There are no laws restricting a welfare recipient from investing in the stock market. While there are no income requirements to invest in the stock market, there are income limitations for people receiving welfare or public assistance. Generally, welfare users do not have extra money to invest in the stock market. However, people on welfare can spend their money however they choose, even if that means dabbling in the stock market.
Public Assistance Programs
There is no longer a federal welfare program. Each state administers its own public assistance programs, which usually include the Supplemental Nutrition Assistance Program, Medicaid and Temporary Assistance for Needy Families. You can receive one without the other. In some locations, additional programs are available for low-income households, including the Housing Choice Voucher Program. Program eligibility and income requirements vary. In addition to the income limits, there are also asset limitations. The asset limits vary based on program and state, and some states exempt items such as vehicles. Arizona, for instance, limits TANF recipients to $2,000 in assets but excludes all household vehicles from that total, while Arkansas allows $3,000 in assets but only excludes one vehicle per household.
Using Your Income
Eligibility for public assistance is based on the household's gross monthly income. The income cannot exceed a certain percentage of the median area income. Under federal guidelines, the household income for the SNAP program cannot exceed 130 percent of the federal poverty guideline. The amount you can receive in benefits will also vary, depending on the state. Since you can have a limited income and resources, a person who budgets well could choose to invest a bit of money each week in the stock market.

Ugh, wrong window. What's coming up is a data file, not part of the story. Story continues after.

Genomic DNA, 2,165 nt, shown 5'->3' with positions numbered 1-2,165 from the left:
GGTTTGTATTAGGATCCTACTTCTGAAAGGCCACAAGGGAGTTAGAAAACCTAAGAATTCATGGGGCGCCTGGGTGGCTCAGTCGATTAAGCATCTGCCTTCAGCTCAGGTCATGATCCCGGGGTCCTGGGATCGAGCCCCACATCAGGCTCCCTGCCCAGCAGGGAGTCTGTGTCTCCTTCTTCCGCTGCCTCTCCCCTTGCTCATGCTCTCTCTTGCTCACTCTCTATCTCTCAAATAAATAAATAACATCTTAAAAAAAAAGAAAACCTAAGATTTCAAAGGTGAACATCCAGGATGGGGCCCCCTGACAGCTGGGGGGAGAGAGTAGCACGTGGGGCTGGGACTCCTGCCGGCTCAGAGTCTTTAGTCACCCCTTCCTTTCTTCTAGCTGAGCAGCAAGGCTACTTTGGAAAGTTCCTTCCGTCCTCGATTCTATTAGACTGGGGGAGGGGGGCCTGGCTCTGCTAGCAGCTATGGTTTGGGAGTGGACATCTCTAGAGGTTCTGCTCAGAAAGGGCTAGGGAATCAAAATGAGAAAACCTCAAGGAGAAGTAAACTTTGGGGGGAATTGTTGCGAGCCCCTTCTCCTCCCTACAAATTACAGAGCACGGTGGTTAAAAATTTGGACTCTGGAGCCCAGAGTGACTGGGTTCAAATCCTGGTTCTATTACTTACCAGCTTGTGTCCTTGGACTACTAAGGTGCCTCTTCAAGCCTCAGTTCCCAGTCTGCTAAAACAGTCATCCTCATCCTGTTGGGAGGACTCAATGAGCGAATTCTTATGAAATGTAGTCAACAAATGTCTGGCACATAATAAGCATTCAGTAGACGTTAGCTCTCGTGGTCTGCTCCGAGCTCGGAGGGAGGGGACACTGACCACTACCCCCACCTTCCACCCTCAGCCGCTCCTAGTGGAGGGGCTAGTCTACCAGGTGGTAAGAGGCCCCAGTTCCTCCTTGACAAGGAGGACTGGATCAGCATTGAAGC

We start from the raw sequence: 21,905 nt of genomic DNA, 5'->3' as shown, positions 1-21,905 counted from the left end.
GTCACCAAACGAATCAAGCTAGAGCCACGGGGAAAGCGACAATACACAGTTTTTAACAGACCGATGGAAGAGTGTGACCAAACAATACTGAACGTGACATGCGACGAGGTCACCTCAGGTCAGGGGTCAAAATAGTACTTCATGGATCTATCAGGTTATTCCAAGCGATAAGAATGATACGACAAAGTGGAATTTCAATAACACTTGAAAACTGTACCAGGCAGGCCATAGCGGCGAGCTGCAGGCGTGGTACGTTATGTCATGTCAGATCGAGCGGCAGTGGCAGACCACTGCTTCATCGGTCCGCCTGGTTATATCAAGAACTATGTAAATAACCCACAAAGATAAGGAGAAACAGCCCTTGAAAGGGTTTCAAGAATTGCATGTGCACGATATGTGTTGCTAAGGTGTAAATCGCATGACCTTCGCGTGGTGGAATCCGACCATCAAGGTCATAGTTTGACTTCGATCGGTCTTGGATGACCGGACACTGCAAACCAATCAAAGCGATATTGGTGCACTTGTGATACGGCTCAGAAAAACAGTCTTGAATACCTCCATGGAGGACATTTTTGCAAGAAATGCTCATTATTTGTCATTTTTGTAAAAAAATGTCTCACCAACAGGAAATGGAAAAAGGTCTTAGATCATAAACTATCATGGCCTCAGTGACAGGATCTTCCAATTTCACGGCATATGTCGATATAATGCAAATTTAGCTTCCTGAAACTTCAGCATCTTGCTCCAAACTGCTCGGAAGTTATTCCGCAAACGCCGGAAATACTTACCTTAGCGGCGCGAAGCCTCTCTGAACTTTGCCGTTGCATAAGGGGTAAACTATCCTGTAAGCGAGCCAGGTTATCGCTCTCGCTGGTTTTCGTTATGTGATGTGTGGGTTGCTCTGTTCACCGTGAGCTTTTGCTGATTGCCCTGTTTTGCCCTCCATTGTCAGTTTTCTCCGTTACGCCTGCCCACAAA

For some recipients, there is also a work requirement to receive assistance. If you contribute to an Individual Retirement Account or a 401(k) account holding stocks, bonds, mutual funds or any other investments, you are required to report the account an asset. Even if you cannot access the funds without penalty until retirement, they count towards your asset limit.
Even though you are free to buy and sell stocks, keep in mind the assets limits if you are receiving public assistance. Regardless of whether you own the stock or liquidate it, stock and the cash it produces is considered an asset. Once the resource limits are exceeded, you may be deemed ineligible for assistance. Public assistance programs are designed to help low-income individuals and families get on their feet. Self-sufficiency is encouraged. If you exceed the asset limits, it is important to report the change to your case worker immediately.
- Feeding America: Understanding SNAP, the Supplemental Nutrition Assistance Program, formerly Food Stamps
- Illinois Department of Human Services: Temporary Assistance for Needy Families
- USDA: Am I Eligible for SNAP?
- Center for Law and Social Policy: Eliminating Asset Limits: Creating Savings for Families and State Governments